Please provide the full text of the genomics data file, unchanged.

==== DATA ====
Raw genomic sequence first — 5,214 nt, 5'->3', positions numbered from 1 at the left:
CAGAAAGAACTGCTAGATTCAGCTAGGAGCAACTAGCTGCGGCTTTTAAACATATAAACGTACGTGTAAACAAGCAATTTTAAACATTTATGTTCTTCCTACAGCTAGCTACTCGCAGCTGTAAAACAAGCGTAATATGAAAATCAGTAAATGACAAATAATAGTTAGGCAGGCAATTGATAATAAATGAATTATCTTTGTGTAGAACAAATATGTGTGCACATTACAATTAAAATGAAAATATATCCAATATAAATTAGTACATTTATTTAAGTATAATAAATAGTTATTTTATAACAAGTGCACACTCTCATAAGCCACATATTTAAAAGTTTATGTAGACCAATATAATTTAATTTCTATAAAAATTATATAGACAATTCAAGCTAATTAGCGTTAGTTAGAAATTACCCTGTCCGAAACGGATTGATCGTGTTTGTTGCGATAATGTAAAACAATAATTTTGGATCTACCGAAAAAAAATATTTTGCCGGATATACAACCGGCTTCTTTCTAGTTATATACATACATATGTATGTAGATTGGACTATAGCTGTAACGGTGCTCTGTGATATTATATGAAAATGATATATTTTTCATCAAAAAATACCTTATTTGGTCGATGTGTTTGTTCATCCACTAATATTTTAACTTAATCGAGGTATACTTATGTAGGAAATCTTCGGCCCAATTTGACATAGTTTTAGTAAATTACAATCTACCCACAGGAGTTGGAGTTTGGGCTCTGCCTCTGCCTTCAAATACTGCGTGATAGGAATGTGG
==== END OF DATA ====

Raw genomic sequence first — 5,214 nt, 5'->3', positions numbered from 1 at the left:
CAGAAAGAACTGCTAGATTCAGCTAGGAGCAACTAGCTGCGGCTTTTAAACATATAAACGTACGTGTAAACAAGCAATTTTAAACATTTATGTTCTTCCTACAGCTAGCTACTCGCAGCTGTAAAACAAGCGTAATATGAAAATCAGTAAATGACAAATAATAGTTAGGCAGGCAATTGATAATAAATGAATTATCTTTGTGTAGAACAAATATGTGTGCACATTACAATTAAAATGAAAATATATCCAATATAAATTAGTACATTTATTTAAGTATAATAAATAGTTATTTTATAACAAGTGCACACTCTCATAAGCCACATATTTAAAAGTTTATGTAGACCAATATAATTTAATTTCTATAAAAATTATATAGACAATTCAAGCTAATTAGCGTTAGTTAGAAATTACCCTGTCCGAAACGGATTGATCGTGTTTGTTGCGATAATGTAAAACAATAATTTTGGATCTACCGAAAAAAAATATTTTGCCGGATATACAACCGGCTTCTTTCTAGTTATATACATACATATGTATGTAGATTGGACTATAGCTGTAACGGTGCTCTGTGATATTATATGAAAATGATATATTTTTCATCAAAAAATACCTTATTTGGTCGATGTGTTTGTTCATCCACTAATATTTTAACTTAATCGAGGTATACTTATGTAGGAAATCTTCGGCCCAATTTGACATAGTTTTAGTAAATTACAATCTACCCACAGGAGTTGGAGTTTGGGCTCTGCCTCTGCCTTCAAATACTGCGTGATAGGAATGTGG